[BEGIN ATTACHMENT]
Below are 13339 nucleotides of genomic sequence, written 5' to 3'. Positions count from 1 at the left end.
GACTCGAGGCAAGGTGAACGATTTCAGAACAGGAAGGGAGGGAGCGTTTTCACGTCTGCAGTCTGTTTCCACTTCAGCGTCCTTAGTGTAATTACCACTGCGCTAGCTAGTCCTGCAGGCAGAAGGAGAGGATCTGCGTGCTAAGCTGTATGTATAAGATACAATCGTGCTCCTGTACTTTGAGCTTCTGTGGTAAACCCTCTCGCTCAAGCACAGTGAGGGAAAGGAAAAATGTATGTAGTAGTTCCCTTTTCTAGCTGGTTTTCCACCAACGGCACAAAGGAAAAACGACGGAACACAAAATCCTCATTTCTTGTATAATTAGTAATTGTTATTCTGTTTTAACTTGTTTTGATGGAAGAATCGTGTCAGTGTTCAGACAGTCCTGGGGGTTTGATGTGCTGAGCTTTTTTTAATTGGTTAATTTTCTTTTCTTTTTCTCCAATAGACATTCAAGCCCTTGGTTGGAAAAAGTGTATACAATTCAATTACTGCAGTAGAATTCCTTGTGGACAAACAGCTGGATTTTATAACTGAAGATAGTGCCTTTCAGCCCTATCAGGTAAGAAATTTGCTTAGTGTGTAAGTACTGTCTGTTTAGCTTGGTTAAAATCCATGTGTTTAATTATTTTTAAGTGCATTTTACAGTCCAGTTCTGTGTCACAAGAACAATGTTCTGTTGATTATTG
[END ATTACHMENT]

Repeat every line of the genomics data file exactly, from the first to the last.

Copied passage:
Below are 13339 nucleotides of genomic sequence, written 5' to 3'. Positions count from 1 at the left end.
GACTCGAGGCAAGGTGAACGATTTCAGAACAGGAAGGGAGGGAGCGTTTTCACGTCTGCAGTCTGTTTCCACTTCAGCGTCCTTAGTGTAATTACCACTGCGCTAGCTAGTCCTGCAGGCAGAAGGAGAGGATCTGCGTGCTAAGCTGTATGTATAAGATACAATCGTGCTCCTGTACTTTGAGCTTCTGTGGTAAACCCTCTCGCTCAAGCACAGTGAGGGAAAGGAAAAATGTATGTAGTAGTTCCCTTTTCTAGCTGGTTTTCCACCAACGGCACAAAGGAAAAACGACGGAACACAAAATCCTCATTTCTTGTATAATTAGTAATTGTTATTCTGTTTTAACTTGTTTTGATGGAAGAATCGTGTCAGTGTTCAGACAGTCCTGGGGGTTTGATGTGCTGAGCTTTTTTTAATTGGTTAATTTTCTTTTCTTTTTCTCCAATAGACATTCAAGCCCTTGGTTGGAAAAAGTGTATACAATTCAATTACTGCAGTAGAATTCCTTGTGGACAAACAGCTGGATTTTATAACTGAAGATAGTGCCTTTCAGCCCTATCAGGTAAGAAATTTGCTTAGTGTGTAAGTACTGTCTGTTTAGCTTGGTTAAAATCCATGTGTTTAATTATTTTTAAGTGCATTTTACAGTCCAGTTCTGTGTCACAAGAACAATGTTCTGTTGATTATTG